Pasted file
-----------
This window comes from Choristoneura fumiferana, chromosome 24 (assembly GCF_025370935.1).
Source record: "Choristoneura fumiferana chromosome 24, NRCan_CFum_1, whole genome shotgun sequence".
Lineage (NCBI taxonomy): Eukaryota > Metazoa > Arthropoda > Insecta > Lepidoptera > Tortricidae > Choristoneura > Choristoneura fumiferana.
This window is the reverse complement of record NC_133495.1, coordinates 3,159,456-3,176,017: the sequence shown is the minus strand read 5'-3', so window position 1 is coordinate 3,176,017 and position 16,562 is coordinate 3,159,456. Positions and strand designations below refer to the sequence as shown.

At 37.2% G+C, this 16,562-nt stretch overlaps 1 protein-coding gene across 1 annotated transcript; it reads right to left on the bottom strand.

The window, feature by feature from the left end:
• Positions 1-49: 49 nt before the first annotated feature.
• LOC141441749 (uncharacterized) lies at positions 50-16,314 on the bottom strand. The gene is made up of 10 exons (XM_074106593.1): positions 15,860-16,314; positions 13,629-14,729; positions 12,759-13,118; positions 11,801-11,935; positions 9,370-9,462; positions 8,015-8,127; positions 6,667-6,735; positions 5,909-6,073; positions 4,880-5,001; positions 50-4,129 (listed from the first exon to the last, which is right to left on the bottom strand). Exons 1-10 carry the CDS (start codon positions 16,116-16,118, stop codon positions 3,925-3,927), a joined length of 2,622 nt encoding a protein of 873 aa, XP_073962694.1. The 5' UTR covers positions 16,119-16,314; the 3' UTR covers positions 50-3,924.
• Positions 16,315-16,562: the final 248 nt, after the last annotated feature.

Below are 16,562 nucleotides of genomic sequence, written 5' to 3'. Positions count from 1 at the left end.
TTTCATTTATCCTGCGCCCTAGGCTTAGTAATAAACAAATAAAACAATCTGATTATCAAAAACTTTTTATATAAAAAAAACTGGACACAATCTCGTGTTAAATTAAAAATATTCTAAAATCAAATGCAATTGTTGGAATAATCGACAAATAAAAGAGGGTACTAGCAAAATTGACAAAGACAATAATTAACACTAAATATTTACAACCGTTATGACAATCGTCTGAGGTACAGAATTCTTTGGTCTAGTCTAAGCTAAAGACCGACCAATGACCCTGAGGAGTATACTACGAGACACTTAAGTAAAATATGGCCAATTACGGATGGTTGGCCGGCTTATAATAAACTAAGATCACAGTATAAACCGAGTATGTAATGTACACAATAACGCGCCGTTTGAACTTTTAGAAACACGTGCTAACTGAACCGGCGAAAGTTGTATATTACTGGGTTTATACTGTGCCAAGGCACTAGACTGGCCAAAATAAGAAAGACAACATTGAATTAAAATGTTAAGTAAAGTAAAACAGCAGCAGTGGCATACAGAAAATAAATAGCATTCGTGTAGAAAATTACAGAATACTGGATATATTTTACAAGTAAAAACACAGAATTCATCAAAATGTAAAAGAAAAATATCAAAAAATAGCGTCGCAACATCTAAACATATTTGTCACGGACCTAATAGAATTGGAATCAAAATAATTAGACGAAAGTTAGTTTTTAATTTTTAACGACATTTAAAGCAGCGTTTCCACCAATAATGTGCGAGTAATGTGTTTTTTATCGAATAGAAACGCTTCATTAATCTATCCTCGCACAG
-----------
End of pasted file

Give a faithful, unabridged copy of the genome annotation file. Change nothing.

This window comes from Choristoneura fumiferana, chromosome 24 (assembly GCF_025370935.1).
Source record: "Choristoneura fumiferana chromosome 24, NRCan_CFum_1, whole genome shotgun sequence".
Lineage (NCBI taxonomy): Eukaryota > Metazoa > Arthropoda > Insecta > Lepidoptera > Tortricidae > Choristoneura > Choristoneura fumiferana.
This window is the reverse complement of record NC_133495.1, coordinates 3,159,456-3,176,017: the sequence shown is the minus strand read 5'-3', so window position 1 is coordinate 3,176,017 and position 16,562 is coordinate 3,159,456. Positions and strand designations below refer to the sequence as shown.

At 37.2% G+C, this 16,562-nt stretch overlaps 1 protein-coding gene across 1 annotated transcript; it reads right to left on the bottom strand.

The window, feature by feature from the left end:
• Positions 1-49: 49 nt before the first annotated feature.
• LOC141441749 (uncharacterized) lies at positions 50-16,314 on the bottom strand. The gene is made up of 10 exons (XM_074106593.1): positions 15,860-16,314; positions 13,629-14,729; positions 12,759-13,118; positions 11,801-11,935; positions 9,370-9,462; positions 8,015-8,127; positions 6,667-6,735; positions 5,909-6,073; positions 4,880-5,001; positions 50-4,129 (listed from the first exon to the last, which is right to left on the bottom strand). Exons 1-10 carry the CDS (start codon positions 16,116-16,118, stop codon positions 3,925-3,927), a joined length of 2,622 nt encoding a protein of 873 aa, XP_073962694.1. The 5' UTR covers positions 16,119-16,314; the 3' UTR covers positions 50-3,924.
• Positions 16,315-16,562: the final 248 nt, after the last annotated feature.

Below are 16,562 nucleotides of genomic sequence, written 5' to 3'. Positions count from 1 at the left end.
TTTCATTTATCCTGCGCCCTAGGCTTAGTAATAAACAAATAAAACAATCTGATTATCAAAAACTTTTTATATAAAAAAAACTGGACACAATCTCGTGTTAAATTAAAAATATTCTAAAATCAAATGCAATTGTTGGAATAATCGACAAATAAAAGAGGGTACTAGCAAAATTGACAAAGACAATAATTAACACTAAATATTTACAACCGTTATGACAATCGTCTGAGGTACAGAATTCTTTGGTCTAGTCTAAGCTAAAGACCGACCAATGACCCTGAGGAGTATACTACGAGACACTTAAGTAAAATATGGCCAATTACGGATGGTTGGCCGGCTTATAATAAACTAAGATCACAGTATAAACCGAGTATGTAATGTACACAATAACGCGCCGTTTGAACTTTTAGAAACACGTGCTAACTGAACCGGCGAAAGTTGTATATTACTGGGTTTATACTGTGCCAAGGCACTAGACTGGCCAAAATAAGAAAGACAACATTGAATTAAAATGTTAAGTAAAGTAAAACAGCAGCAGTGGCATACAGAAAATAAATAGCATTCGTGTAGAAAATTACAGAATACTGGATATATTTTACAAGTAAAAACACAGAATTCATCAAAATGTAAAAGAAAAATATCAAAAAATAGCGTCGCAACATCTAAACATATTTGTCACGGACCTAATAGAATTGGAATCAAAATAATTAGACGAAAGTTAGTTTTTAATTTTTAACGACATTTAAAGCAGCGTTTCCACCAATAATGTGCGAGTAATGTGTTTTTTATCGAATAGAAACGCTTCATTAATCTATCCTCGCACAG